You’ve most likely seen an internet, print, or television ad for an affordable health care plan that doesn’t have deductibles or co-pays, has thousands of PPO network providers, doesn’t discriminate against pre-existing conditions, has discounts on medical services of up to 60%, and so on. It may appear that such ads are for health insurance, but most of them are actually offering a medical discount plan, program, or card.
Medical discount ads are often aimed directly at individuals looking to cut the cost of health care, and while these medical discount plans can help some consumers save some money on their health care costs, medical discount plans shouldn’t be confused with health insurance. Health care plans typically cover a broad spectrum of medical services, products, and procedures with a payment either directly to the provider or insured individual. Unlike health care plans, medical discount plans don’t pay any portion of an individual’s health care costs. A medical discount plan will charge you fees to become a plan member. You’ll then be provided with a list of medical product and service providers offering you, as a plan member, a discount on certain services, procedures, and products.
Many of these medical discount plans assert that members can obtain huge discounts from hundreds of service and product providers related to everything form hospital admissions and prescription drugs to dental and doctor visits. Some of these plans indeed provide the array and degree of discounts being promised to members. However, the Federal Trade Commission (FTC) has found many plans don’t make good on what they’ve promised consumers and are actually providing very little in return for the fees being charged. The FTC is the nation’s consumer protection agency, working to prevent deceptive, fraudulent, and unfair marketplace practices and arm consumers with the information they need to identify, evade, and stop entities with such practices.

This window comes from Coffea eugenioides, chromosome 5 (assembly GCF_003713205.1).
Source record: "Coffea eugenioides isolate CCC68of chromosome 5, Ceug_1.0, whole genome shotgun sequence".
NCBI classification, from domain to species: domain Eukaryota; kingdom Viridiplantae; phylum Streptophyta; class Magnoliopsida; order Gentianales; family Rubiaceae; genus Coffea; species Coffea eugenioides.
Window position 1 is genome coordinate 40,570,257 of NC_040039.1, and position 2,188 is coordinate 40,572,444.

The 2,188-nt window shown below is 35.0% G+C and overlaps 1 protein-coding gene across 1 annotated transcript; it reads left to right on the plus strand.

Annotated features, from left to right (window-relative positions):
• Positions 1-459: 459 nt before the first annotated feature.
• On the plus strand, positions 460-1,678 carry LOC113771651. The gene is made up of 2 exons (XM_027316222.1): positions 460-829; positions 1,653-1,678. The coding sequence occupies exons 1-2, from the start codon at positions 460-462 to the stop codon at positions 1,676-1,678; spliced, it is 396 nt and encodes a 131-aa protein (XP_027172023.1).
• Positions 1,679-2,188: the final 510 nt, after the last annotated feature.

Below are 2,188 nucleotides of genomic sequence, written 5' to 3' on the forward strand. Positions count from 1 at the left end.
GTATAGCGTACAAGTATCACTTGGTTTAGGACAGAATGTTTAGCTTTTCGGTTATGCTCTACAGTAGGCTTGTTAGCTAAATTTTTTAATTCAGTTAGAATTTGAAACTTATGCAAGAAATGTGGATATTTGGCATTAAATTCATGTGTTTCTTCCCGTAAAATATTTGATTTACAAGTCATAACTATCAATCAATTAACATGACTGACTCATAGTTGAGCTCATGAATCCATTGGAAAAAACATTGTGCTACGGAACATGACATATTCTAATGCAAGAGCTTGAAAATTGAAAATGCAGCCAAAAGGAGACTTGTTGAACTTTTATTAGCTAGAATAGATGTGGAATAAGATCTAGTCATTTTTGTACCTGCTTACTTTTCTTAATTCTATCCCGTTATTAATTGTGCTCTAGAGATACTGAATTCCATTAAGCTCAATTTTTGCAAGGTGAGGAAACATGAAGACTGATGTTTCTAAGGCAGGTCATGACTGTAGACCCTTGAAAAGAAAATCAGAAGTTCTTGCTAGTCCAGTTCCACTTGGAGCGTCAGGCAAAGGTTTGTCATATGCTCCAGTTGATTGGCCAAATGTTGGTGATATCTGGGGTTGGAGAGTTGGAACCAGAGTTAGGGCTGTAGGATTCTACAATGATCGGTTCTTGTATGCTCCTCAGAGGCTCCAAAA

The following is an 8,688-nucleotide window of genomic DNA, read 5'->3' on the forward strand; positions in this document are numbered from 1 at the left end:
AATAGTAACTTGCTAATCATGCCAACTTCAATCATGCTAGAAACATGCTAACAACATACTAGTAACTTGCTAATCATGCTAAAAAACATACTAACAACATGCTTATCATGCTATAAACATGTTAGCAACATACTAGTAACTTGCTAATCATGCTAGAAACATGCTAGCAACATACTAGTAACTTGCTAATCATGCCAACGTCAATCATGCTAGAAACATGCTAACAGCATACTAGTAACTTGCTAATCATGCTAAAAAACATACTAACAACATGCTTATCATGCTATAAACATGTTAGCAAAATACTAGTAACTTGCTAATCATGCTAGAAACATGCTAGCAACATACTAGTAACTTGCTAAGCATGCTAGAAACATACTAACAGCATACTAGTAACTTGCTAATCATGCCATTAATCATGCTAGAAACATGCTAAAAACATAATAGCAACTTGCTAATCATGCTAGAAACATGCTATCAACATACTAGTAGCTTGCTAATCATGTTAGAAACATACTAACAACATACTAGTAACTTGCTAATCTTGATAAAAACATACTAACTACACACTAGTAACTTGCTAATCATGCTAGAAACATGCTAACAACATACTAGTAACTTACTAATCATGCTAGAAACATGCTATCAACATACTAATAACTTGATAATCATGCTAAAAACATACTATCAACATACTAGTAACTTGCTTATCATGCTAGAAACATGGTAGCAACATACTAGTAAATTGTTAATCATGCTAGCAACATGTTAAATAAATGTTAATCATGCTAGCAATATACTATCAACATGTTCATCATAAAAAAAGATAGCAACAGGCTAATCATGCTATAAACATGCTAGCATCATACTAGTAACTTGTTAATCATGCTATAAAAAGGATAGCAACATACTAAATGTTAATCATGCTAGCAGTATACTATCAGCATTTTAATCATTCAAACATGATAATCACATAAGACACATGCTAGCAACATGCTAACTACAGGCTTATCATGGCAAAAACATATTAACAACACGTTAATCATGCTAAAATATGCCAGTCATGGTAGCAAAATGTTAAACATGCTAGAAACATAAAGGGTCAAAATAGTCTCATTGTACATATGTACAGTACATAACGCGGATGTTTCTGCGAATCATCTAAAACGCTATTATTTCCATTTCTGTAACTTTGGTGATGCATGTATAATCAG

The most important thing, regardless if you’re purchasing a medical discount plan or a traditional health insurance plan, is that you know what you’re getting. You can contact your state insurance commissioner to determine if an insurance company is registered to sell insurance in your state. If a company isn’t registered to sell you health insurance, then you might consider an alternative insurer. Likewise, you should do some investigating and questioning before buying a medical discount plan, including:
- Check out the medical discount plan’s website. Look for a phone number or local office location so that you can obtain more information from a real life representative.
- Contact the Better Business Bureau, local consumer protection agencies, or the attorney general’s office to determine if the entity offering the discount medical plan has any complaints against them or ethics violations on record.
- Ask for a full listing of the plan’s providers. Call several of the providers on the list to ask what discounts are offered for what services. If a medical discount plan procrastinates or refuses to provide you with a list of the providers until after you’ve made a purchase, you should strongly consider finding a different plan.
- Check to see if your usual dental and medical providers are on the plan’s list of providers. If not, and you can live with changing from your usual providers, then you may want to ask if the plan will offer you a get acquainted, initial consultation visit with a participating practitioner before you commit to membership. Most legitimate plans will not have a problem providing such a visit to help you get acquainted with their providers.
- Pay close attention to the plan’s fine print and refund policy. Ask questions if you don’t understand any element of the contract.
- Some of these medical discount plans can entail an upfront, lump-sum payment; monthly fees; and/or additional per-fees. So run the numbers to determine if the plan’s total cost is more than you could ever save from the discounts being offered.
- Keep in mind that if a plan’s representatives can’t or won’t answer any and all questions before you make a purchase, then they certainly aren’t likely to do so once they have your money in their hands.
- You may be able to get a discount without paying for membership in a medical discount plan if your usual providers aren’t on the plan’s provider list. After all, your usual provider doesn’t want to lose your business just because he/she isn’t on a plan’s provider list. It certainly doesn’t hurt to ask your providers before paying for a plan.